We all know Super Mario Brothers and the Legend of Zelda were genre-starting games. They inspired just about every games since, and they are among the best selling titles of all time. They set the bar so high, in fact, that even Nintendo was unable to successfully follow them up.
1988 brought the release of a number of high caliber sequels, including Super Mario Brothers 2 and Zelda II: the Adventure of Link. Problem is, neither of these games lived up to expectations. They offered better graphics, but completely changed the way the games played. Super Mario Brothers 2, for example, didn't even have you fighting Bowser. And Zelda II, well, it just wasn't the same when they changed the perspective to 2D, as opposed to overhead, like the original.
These games are looked back upon as the weakest links in Nintendo's early game career. But that doesn't mean they didn't impact this industry.
The Other Side:
Even Nintendo's worst games are better than 90% of the games out there (unless you want to talk about Star Tropics). The Adventure of Link, while not as good as the original, is still an engaging game with a good story and great play control. Compared to most other adventure games of the era, Zelda II was far and away the best of the bunch. Its only real problem was that it did not play like the original Legend of Zelda.
Also worth defending is Super Mario Brothers 2. While it may not play, look, or resemble the original Super Mario Brothers
game, some gamers consider it the most daring game of the series. Instead of jumping on enemies, throwing fireballs, and exploring pipes, Mario, Luigi, the Princess, and Toad all journey through a dream world to defeat Wart. But what do you expect? For one thing, what was Super Mario Brothers 2 here, was Doki Doki Panic. The Japanese Super Mario Brothers 2 actually played, looked, and felt exactly like the original, except with an evil under current.
These games may have been disappointments, but that wasn't reflected in the sales department. Zelda II: the Adventure of Link is one of the best selling N.E.S. cartridges, and Super Mario Brothers 2 also faired well in the marketplace. But that doesn't mean Nintendo didn't learn a thing or two from these games.
For the Super NES, Zelda: A Link to the Past offered a vastly different experience than Zelda II. It offered almost exactly the same style of game play from the original Legend of Zelda, but improved the graphics and introduced dozens of new items. It is often considered one of the greatest adventure games on the Super NES, a system with it's share of ground breaking adventure games.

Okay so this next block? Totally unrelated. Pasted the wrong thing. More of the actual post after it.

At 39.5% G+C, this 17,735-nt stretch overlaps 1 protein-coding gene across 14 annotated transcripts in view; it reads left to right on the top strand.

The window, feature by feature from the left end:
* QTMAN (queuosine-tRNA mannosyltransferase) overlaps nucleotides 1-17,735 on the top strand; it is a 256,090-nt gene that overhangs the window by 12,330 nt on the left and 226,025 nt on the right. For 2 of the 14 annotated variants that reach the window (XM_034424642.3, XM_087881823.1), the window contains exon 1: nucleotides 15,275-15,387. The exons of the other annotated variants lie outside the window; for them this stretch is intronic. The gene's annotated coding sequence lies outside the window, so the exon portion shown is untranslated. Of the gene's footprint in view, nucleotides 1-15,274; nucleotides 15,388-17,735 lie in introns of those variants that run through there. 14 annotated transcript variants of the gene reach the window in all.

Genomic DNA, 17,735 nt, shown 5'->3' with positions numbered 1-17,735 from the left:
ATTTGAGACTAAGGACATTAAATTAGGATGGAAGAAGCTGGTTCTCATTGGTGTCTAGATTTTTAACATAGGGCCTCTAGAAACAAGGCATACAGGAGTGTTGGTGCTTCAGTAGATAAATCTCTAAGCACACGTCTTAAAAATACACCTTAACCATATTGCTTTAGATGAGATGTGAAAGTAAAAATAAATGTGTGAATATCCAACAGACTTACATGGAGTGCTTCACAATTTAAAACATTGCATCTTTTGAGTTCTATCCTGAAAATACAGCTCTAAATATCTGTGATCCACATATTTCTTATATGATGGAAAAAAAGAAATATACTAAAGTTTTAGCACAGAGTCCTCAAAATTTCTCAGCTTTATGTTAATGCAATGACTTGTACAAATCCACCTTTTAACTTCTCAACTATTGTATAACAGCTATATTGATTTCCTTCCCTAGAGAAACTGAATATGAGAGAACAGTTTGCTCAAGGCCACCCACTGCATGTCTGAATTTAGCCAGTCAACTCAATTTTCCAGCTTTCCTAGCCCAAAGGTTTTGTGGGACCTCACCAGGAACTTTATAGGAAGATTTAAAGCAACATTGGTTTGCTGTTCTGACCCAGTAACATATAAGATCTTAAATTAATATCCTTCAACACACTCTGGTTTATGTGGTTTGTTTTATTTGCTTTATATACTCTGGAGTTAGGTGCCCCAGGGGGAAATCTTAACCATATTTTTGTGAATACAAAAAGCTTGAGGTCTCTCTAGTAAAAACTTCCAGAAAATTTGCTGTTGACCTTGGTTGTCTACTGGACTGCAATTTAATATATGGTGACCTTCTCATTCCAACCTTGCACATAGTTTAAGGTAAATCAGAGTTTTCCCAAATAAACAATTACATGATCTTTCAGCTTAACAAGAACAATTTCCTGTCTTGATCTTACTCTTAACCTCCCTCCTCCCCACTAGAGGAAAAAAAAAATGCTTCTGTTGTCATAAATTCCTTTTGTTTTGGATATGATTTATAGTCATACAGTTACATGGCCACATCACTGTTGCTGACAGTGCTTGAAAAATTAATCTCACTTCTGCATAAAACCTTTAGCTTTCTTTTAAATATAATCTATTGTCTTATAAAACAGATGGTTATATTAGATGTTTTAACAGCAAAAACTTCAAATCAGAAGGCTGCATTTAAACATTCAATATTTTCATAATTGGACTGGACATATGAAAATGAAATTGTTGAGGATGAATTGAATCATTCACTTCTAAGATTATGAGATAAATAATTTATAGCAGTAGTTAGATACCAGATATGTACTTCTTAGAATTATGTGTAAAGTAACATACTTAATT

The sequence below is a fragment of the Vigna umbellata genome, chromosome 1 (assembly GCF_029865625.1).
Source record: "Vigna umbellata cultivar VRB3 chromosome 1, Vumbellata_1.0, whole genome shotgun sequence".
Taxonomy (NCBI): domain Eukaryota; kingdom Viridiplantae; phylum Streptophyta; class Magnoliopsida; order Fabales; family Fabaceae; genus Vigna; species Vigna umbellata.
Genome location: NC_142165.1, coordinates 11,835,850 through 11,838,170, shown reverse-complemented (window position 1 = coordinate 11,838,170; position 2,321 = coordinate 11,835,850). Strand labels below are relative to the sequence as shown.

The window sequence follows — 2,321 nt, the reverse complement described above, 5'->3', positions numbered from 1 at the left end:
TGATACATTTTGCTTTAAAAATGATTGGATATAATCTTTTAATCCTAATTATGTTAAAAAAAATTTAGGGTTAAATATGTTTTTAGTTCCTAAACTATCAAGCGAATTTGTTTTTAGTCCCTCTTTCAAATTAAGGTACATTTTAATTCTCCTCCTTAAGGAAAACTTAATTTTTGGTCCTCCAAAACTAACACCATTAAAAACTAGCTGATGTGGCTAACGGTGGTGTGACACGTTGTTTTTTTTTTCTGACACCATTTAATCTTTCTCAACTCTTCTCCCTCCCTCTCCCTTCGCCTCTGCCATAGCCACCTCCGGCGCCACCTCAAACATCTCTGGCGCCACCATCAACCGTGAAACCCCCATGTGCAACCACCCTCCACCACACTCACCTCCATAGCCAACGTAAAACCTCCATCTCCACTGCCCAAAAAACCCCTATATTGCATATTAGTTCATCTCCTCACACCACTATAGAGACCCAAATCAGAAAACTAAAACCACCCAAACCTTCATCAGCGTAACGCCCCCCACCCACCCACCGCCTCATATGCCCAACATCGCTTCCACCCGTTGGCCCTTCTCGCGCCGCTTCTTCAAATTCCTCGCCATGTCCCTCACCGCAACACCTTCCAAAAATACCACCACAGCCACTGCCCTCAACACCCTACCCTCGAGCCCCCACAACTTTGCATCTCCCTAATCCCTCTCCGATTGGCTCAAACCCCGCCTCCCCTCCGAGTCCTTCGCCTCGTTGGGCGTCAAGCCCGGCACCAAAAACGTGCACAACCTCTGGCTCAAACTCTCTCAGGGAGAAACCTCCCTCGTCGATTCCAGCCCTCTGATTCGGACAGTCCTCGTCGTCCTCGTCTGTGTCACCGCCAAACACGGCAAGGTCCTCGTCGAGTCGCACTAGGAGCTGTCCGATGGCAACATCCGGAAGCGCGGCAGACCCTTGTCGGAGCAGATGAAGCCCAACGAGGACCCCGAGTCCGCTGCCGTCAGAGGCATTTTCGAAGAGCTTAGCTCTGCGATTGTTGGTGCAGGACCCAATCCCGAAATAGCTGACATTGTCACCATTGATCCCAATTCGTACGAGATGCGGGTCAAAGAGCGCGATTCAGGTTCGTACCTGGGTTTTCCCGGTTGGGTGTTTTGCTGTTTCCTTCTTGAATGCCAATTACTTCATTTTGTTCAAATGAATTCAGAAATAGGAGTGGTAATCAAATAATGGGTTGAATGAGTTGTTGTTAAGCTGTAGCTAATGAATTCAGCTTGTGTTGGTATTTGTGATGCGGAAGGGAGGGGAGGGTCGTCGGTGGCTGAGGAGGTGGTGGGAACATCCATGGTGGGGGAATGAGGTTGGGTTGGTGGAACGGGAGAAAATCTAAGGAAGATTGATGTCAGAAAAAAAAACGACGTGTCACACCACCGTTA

Before Zelda needed saving a third time, Mario was asked to save the N.E.S. from
the onslaught of 16-bit titles. Super Mario Brothers 3 played exactly like the original Super Mario Brothers, however, it did manage to improve on the theme in a number of important ways. For one thing, Mario was able to change into different costumes, each offering a different skill. The game was also longer, and featured a number of bosses, instead of just one.
These third installments proved to the game playing world that Nintendo had done more than just rehash the source material, but made new and exciting games for their popular heroes. Gamers the world over embraced these games, and the rest is history.
Where Are They Now?:
These days Nintendo is calling on Mario and Link to yet again help them out of a tough situation. This Christmas Nintendo finds themselves in something of a precarious situations. For one thing, there is no chance for Nintendo to regain the number one spot in this life cycle, and to make things worse, in the U.S. and Europe they are losing to newcomer Microsoft.
But when the going gets tough, Nintendo seems to find a way of pulling out the best games of the year. Super Mario Sunshine is one of the best selling games of 2002, and in both Europe and the U.S. it helped to almost double the sales of the GameCube system. It is now packaged with the GameCube, and just one of the many must-own titles on the system.
Perhaps hoping to see if it would get a better response a decade later, Nintendo picked Super Mario Brothers 2 as the launch title for the GameBoy Advance in 2001. Gamers were yet again invited to steal a piece of Mario's dreams, and this time was embraced with glowing reviews, good word of mouth, and extremely strong sales.
Link, on the other hand, is about to embark his biggest quest yet. The Legend of Zelda: the Wind Waker, is potentially the biggest game of 2003, and will even offer a limited edition version of the Zelda game on the Nintendo 64DD. Using the popular, and overused, Cel-Shading technology, this GameCube Zelda looks more like a cartoon, right down to his numerous facial expressions.